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Alcohol and breast cancer: Weigh your risks

  • Story Highlights
  • New research links alcohol consumption to increased breast cancer risk
  • Red wine's heart benefits have been widely reported
  • Women must weigh risks for themselves in deciding whether, how much to drink
  • Next Article in Health »
By Karen Denice
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ATLANTA, Georgia (CNN) -- We've heard for nearly a decade about the benefits of alcohol -- red wine in particular. It's good for your heart and may have other positive effects. In moderation, we thought, it's not only OK, but actually good for us.

A 2000 study found that red wine drinkers had half the risk of dying from heart disease as nondrinkers.

But now there's a different risk to consider: New research appears to show a link between alcohol and breast cancer in women.

So what's a girl to do about her nightly glass of wine?

The short answer is, you have to judge for yourself, based on your health and your family medical history. Keep in mind that heart disease is the leading killer of women; in fact, women are six times as likely to die of heart disease as breast cancer.

According to the new research, drinking just one to two drinks a day increases a woman's risk of breast cancer by 10 percent. Make that three or more drinks a day, and the risk triples to 30 percent.

Researchers at Kaiser Permanente analyzed data on the drinking habits of 70,033 women of various races and backgrounds. They were trying to determine whether the type of alcohol or just the amount a woman drinks impacts her breast cancer risk. Lead researcher, Dr. Yan Li, says they discovered "it makes no difference if a woman drinks wine, beer or liquor -- it's the alcohol itself and the quantity consumed" that is critical. In fact, drinking three or more drinks a day may translate into an extra 5 percent of all women developing breast cancer as a result of heavy drinking.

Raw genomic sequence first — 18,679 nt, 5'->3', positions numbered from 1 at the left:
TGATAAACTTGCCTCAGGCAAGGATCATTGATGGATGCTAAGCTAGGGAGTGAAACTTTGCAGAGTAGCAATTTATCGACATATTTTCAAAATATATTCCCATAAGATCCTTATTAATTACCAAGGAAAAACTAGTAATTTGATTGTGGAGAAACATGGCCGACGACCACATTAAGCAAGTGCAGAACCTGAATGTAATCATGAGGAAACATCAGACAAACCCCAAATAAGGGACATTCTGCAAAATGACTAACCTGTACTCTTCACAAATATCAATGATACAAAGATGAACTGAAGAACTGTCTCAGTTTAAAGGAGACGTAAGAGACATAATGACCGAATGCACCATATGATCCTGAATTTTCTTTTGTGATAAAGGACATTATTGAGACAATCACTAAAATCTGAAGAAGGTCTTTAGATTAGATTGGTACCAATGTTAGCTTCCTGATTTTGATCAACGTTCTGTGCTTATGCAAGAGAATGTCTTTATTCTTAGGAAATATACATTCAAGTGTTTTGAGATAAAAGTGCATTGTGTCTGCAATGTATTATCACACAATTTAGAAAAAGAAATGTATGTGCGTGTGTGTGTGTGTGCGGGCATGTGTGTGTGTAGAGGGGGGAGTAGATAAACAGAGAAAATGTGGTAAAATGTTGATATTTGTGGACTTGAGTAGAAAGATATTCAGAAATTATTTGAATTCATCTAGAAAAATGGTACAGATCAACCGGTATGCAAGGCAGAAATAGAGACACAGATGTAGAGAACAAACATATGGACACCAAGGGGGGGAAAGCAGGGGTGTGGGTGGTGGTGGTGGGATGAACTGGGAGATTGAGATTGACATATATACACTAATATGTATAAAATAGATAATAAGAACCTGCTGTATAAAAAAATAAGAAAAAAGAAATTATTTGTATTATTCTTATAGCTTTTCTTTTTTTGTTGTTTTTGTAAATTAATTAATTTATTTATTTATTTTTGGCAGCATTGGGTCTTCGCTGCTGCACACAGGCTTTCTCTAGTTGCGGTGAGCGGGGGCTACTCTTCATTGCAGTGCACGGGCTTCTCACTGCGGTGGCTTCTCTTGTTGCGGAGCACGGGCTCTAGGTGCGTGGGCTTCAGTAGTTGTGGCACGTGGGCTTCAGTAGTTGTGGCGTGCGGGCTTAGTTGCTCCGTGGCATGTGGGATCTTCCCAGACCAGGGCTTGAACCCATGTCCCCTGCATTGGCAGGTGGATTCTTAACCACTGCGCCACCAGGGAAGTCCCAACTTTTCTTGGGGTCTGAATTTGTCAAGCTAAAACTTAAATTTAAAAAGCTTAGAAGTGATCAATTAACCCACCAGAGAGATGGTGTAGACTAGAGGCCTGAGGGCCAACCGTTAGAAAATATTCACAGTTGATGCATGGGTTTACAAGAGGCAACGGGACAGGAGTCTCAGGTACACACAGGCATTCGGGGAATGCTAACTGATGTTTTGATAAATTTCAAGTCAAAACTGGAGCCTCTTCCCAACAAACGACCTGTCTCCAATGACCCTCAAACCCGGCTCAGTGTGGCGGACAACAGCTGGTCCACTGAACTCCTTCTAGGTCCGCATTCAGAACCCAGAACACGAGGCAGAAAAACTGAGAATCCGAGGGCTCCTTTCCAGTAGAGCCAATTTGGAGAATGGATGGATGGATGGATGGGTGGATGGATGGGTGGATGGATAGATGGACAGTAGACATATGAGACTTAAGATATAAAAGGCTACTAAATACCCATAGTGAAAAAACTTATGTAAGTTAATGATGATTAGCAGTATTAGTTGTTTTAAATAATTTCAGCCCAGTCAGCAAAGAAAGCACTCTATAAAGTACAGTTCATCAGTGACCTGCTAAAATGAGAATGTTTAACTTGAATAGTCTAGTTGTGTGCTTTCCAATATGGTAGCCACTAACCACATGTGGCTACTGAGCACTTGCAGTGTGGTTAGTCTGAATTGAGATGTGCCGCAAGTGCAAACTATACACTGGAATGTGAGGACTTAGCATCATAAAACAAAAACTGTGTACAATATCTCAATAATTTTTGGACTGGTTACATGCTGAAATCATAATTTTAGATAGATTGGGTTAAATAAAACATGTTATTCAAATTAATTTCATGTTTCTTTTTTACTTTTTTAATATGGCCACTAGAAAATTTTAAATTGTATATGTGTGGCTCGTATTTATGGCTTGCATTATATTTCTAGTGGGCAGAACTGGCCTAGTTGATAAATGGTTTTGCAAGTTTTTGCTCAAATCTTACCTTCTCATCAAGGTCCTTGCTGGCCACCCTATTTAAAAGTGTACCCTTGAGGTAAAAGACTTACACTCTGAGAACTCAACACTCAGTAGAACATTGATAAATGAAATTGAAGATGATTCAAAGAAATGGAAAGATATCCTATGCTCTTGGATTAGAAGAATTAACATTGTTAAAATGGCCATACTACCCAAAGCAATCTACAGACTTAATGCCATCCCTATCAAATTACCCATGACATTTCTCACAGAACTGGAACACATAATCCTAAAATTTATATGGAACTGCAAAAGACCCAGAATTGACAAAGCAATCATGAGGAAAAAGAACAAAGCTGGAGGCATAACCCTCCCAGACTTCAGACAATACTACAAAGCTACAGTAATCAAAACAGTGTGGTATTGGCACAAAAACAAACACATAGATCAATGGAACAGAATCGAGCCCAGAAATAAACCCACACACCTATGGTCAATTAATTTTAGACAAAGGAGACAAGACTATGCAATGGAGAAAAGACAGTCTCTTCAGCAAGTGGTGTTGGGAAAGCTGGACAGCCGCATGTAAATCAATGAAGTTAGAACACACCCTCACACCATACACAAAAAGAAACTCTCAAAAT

Alcohol, not just red wine, has been shown to help your heart in several ways: by raising your HDL or "good" cholesterol, lowering blood pressure and preventing the formation of blood clots.Video Watch to learn more about the new research »

Red wine gained its "heart healthy" reputation after a Danish study in 2000 found red wine drinkers had half the risk of dying from heart disease as nondrinkers. However, other studies on the subject have been mixed. Researchers suspect that if red wine holds a benefit it may come from flavonoids and antioxidants, which help protect the lining of blood vessels in the heart. Resveratrol is one such antioxidant that's gotten a lot of attention because some researchers believe it may reduce LDL, or "bad" cholesterol, and prevent blood clots.

While this is compelling, the American Heart Association says more research is needed. Until then they do not recommend drinking wine or any other alcohol just for these benefits.

As for why heavy alcohol use seems to be raising a woman's risk for breast cancer -- that's a mystery. "We would love to know why," Dr. Li says, but she and her colleagues believe there is evidence that alcohol could alter the pathway of female hormones and produce more hormone sensitive breast cancer. But that needs further study.

So do the heart-health benefits outweigh the newly shown risk of breast cancer? Researcher Dr. Li says, "Each woman has to analyze her own risk factors to determine what alcohol will do to them."


In the meantime, if you still want your glass of red wine, the American Cancer Society recommends limiting alcohol consumption to one drink a day or less.

Spokeswoman Heather Spencer Feigelson says the bottom line is, the "risk of drinking one glass of red wine a day (is) very low; it's an individual choice." Cancer experts tell CNN every woman needs to balance her own risk of heart disease and breast cancer and decide for herself. E-mail to a friend E-mail to a friend

Karen Denice is a producer with CNN Medical News.

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